Norman Rockwell was fascinated with Hollywood, and did a number of paintings of starlets and actors during the 1930s. Many of these are in Spielberg’s collection, including a famous portrait of Gary Cooper as The Texan, showing how makeup, including even lipstick and rouge, are needed to create a cinema cowboy.
Rockwell’s influence on the American public clearly can be seen in the reaction to these covers. The day his Movie Starlet and Reporter cover appeared featuring Mardee Huff, the star-struck daughter of a friend, three movie companies wired the Post for her name and within two weeks she was under contract to 20th Century Fox. Macy’s sold 500,000 replicas of the dress worn by the model in Woman at Vanity, one of the scenes in the George Lucas collection.
Lucas, who grew up in a small California town he calls “an American Graffiti world,” was strongly attracted to Rockwell’s “coming of age” paintings, reminding him of his youth. He owns both a drawing and the finished painting of First Trip to the Beauty Shop, showing a young girl’s delight at her new, grown-up haircut. Boy Reading Adventure Story, showing how words can conjure a picture, is another of his favourite works.
“Rockwell did many paintings of someone entertaining others, which is just what I’ve wanted to do,” Lucas says in the film accompanying the exhibit. Among the examples in his collection are Shadow Artist, showing children being entertained by shadow puppets, and The Toy Maker, a nostalgic reminder of a time when grandpas delighted little ones by making toys by hand.
The Rookie with a gangly recruit arriving in the dressing room of the Boston Red Sox, features several members of the actual 1957 team who had travelled to Rockwell’s home in Stockbridge, Mass. to pose for him. The largest permanent collection of his work and his actual studio can be seen at the Norman Rockwell Museum in Stockbridge.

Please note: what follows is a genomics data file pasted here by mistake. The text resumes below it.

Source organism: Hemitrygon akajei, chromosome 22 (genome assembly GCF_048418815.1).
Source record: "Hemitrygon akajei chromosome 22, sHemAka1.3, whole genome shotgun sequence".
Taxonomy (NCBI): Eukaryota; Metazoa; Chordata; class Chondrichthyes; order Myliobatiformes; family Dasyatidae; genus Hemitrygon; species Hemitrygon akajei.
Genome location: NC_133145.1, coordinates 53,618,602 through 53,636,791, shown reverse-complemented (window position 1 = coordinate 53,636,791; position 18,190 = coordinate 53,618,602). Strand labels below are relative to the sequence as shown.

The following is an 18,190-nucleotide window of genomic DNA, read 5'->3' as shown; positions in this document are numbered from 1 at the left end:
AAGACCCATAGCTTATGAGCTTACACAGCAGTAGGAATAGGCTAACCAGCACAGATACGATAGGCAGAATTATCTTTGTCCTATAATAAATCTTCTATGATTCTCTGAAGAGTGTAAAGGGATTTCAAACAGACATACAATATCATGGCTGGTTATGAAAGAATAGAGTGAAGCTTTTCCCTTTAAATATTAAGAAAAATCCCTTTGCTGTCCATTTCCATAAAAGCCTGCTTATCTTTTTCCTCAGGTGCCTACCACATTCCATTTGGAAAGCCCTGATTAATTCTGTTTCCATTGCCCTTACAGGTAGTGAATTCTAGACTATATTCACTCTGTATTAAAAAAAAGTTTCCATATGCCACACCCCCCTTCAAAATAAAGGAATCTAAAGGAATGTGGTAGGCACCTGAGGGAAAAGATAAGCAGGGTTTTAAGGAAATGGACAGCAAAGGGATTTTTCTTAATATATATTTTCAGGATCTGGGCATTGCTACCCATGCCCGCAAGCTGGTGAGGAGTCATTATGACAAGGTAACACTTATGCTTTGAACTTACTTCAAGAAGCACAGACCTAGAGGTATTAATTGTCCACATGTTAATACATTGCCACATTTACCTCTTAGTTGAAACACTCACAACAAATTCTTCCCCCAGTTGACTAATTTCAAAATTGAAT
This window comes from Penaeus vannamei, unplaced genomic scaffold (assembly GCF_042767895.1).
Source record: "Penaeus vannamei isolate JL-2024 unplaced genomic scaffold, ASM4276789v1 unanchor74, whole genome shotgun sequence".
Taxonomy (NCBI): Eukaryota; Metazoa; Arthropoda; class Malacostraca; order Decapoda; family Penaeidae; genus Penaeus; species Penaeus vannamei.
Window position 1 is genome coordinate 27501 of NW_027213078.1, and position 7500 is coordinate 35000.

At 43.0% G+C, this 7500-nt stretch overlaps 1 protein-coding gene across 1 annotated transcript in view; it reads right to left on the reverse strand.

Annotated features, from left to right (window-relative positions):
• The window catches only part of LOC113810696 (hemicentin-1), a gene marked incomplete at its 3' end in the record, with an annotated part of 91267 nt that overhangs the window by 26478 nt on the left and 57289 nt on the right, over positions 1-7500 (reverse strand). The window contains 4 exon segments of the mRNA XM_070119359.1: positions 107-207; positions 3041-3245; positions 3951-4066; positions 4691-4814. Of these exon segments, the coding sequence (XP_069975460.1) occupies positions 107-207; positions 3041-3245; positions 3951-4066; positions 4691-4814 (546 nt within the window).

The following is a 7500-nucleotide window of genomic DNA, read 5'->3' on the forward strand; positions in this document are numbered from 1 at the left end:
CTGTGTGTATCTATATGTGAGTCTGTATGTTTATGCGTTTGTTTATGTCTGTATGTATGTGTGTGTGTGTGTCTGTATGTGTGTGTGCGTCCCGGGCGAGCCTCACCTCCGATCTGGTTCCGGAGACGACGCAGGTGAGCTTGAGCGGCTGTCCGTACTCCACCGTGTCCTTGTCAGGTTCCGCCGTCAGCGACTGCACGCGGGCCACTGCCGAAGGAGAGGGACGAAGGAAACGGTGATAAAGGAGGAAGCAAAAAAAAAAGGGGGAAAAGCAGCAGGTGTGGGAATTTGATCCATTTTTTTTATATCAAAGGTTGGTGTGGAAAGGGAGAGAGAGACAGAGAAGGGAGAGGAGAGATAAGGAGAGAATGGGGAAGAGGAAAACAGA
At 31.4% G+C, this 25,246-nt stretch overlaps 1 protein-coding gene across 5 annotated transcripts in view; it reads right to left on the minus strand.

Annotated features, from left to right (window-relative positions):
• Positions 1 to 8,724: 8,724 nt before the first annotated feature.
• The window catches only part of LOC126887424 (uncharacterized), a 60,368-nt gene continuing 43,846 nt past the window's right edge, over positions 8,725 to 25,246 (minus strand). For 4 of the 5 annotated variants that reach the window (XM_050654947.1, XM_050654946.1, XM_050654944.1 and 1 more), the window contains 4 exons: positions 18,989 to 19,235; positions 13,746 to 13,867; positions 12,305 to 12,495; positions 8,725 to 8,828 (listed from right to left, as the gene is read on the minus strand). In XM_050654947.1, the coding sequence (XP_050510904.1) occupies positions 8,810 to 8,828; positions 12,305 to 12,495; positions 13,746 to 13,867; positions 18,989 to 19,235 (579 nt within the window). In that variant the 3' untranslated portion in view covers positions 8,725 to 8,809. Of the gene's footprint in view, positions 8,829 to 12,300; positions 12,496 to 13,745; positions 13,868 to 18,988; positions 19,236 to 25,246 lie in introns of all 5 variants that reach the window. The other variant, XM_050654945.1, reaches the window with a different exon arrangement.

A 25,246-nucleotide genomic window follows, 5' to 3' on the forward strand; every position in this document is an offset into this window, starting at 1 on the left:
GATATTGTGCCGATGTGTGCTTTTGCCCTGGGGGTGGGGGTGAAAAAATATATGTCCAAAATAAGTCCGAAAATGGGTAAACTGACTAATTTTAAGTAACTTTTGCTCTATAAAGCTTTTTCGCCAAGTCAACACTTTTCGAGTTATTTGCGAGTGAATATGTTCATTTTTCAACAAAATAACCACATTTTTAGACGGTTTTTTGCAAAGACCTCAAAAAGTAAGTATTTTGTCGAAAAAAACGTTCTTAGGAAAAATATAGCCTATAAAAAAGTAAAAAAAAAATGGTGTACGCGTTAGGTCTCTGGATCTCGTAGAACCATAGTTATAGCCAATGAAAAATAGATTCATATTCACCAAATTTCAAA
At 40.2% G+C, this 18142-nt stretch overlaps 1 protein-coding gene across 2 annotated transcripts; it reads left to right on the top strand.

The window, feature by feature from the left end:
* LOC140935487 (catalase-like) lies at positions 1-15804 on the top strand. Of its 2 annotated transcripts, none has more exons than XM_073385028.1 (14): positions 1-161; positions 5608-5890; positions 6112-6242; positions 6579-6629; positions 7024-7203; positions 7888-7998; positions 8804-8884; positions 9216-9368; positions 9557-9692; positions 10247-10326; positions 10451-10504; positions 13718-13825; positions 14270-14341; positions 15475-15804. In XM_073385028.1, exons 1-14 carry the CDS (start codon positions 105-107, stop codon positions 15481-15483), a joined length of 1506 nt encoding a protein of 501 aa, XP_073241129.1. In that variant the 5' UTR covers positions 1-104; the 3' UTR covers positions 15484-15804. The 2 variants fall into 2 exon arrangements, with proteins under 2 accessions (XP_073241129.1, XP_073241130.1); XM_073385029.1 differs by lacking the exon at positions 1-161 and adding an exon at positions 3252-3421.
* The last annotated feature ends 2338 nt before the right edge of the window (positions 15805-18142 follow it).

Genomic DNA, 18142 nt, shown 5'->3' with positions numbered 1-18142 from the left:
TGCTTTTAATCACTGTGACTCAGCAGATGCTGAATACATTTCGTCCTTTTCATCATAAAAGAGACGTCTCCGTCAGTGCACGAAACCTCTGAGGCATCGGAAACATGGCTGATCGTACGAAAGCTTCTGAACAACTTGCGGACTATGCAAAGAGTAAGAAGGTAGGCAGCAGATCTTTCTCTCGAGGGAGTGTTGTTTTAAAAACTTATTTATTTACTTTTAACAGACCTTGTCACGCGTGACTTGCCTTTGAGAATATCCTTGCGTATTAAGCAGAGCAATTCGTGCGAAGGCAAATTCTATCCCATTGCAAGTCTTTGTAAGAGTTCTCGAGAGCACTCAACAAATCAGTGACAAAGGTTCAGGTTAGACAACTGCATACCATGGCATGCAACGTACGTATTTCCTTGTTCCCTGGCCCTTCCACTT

Lucas and Spielberg selected only one Rockwell subject in common, Happy Birthday Miss Jones, showing a delighted teacher coming in to find the class has prepared a birthday surprise. The details tell a story – fallen chalk reveals that the children had to rush back to their seats from writing birthday greetings when they heard Miss Jones approaching. The eraser on the head of the class clown indicates who was most likely to have written “Happy Birthday, Jonesy” on the blackboard.
Lucas owns the drawing and Spielberg the more expensive painting of Miss Jones, which Lucas jokes is typical. Both began buying some years back when Rockwell was out of favour with critics, dismissed as sentimental and trivial. As in their moviemaking, the two men were ahead of their time. Today Norman Rockwell’s talent has been rediscovered in a big way; a recent painting at auction fetched $15.4 million US.
Travel Arts Syndicate
Art online
Telling Stories: Norman Rockwell from the Collections of George Lucas and Steven Spielberg. Smithsonian American Art Museum, 8th and F streets, NW, Washington, D.C. An excellent podcast is available on the museum website, narrated by curator Virginia Mecklenberg, featuring Spielberg and Lucas, and showing dozens of the paintings on view. The published program is also available at www.amazon.ca